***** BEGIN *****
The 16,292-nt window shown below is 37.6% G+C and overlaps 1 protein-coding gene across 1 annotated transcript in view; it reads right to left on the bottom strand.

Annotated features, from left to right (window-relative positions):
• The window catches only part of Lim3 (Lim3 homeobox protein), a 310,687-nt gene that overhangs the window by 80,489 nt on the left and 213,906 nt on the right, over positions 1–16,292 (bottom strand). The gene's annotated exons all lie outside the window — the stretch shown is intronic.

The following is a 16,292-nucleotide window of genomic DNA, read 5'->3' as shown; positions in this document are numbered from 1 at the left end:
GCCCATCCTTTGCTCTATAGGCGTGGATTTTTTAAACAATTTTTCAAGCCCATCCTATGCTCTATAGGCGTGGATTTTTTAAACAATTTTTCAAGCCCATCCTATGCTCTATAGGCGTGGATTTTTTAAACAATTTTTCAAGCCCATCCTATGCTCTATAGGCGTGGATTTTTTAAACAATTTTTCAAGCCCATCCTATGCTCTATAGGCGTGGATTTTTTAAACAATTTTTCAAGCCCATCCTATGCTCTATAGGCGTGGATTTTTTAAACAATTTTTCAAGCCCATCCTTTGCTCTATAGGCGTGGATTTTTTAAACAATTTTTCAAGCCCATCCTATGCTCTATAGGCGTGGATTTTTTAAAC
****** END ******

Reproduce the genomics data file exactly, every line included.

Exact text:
The 16,292-nt window shown below is 37.6% G+C and overlaps 1 protein-coding gene across 1 annotated transcript in view; it reads right to left on the bottom strand.

Annotated features, from left to right (window-relative positions):
• The window catches only part of Lim3 (Lim3 homeobox protein), a 310,687-nt gene that overhangs the window by 80,489 nt on the left and 213,906 nt on the right, over positions 1–16,292 (bottom strand). The gene's annotated exons all lie outside the window — the stretch shown is intronic.

The following is a 16,292-nucleotide window of genomic DNA, read 5'->3' as shown; positions in this document are numbered from 1 at the left end:
GCCCATCCTTTGCTCTATAGGCGTGGATTTTTTAAACAATTTTTCAAGCCCATCCTATGCTCTATAGGCGTGGATTTTTTAAACAATTTTTCAAGCCCATCCTATGCTCTATAGGCGTGGATTTTTTAAACAATTTTTCAAGCCCATCCTATGCTCTATAGGCGTGGATTTTTTAAACAATTTTTCAAGCCCATCCTATGCTCTATAGGCGTGGATTTTTTAAACAATTTTTCAAGCCCATCCTATGCTCTATAGGCGTGGATTTTTTAAACAATTTTTCAAGCCCATCCTTTGCTCTATAGGCGTGGATTTTTTAAACAATTTTTCAAGCCCATCCTATGCTCTATAGGCGTGGATTTTTTAAAC